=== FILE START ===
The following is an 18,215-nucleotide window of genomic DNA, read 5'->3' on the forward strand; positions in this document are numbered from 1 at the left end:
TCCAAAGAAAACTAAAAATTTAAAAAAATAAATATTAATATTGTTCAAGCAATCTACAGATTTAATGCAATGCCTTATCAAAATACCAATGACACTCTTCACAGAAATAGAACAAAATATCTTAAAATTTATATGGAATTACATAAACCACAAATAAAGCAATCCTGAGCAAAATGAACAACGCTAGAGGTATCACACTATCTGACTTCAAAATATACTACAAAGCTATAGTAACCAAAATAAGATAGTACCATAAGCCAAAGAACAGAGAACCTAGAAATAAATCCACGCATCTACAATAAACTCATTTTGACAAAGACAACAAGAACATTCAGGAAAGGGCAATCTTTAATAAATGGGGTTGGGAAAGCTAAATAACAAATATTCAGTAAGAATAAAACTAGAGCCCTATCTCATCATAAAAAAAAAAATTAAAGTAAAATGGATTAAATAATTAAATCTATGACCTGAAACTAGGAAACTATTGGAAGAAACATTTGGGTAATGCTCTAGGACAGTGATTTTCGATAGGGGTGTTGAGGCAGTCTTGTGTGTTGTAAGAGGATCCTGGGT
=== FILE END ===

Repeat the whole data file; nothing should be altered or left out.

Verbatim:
The following is an 18,215-nucleotide window of genomic DNA, read 5'->3' on the forward strand; positions in this document are numbered from 1 at the left end:
TCCAAAGAAAACTAAAAATTTAAAAAAATAAATATTAATATTGTTCAAGCAATCTACAGATTTAATGCAATGCCTTATCAAAATACCAATGACACTCTTCACAGAAATAGAACAAAATATCTTAAAATTTATATGGAATTACATAAACCACAAATAAAGCAATCCTGAGCAAAATGAACAACGCTAGAGGTATCACACTATCTGACTTCAAAATATACTACAAAGCTATAGTAACCAAAATAAGATAGTACCATAAGCCAAAGAACAGAGAACCTAGAAATAAATCCACGCATCTACAATAAACTCATTTTGACAAAGACAACAAGAACATTCAGGAAAGGGCAATCTTTAATAAATGGGGTTGGGAAAGCTAAATAACAAATATTCAGTAAGAATAAAACTAGAGCCCTATCTCATCATAAAAAAAAAAATTAAAGTAAAATGGATTAAATAATTAAATCTATGACCTGAAACTAGGAAACTATTGGAAGAAACATTTGGGTAATGCTCTAGGACAGTGATTTTCGATAGGGGTGTTGAGGCAGTCTTGTGTGTTGTAAGAGGATCCTGGGT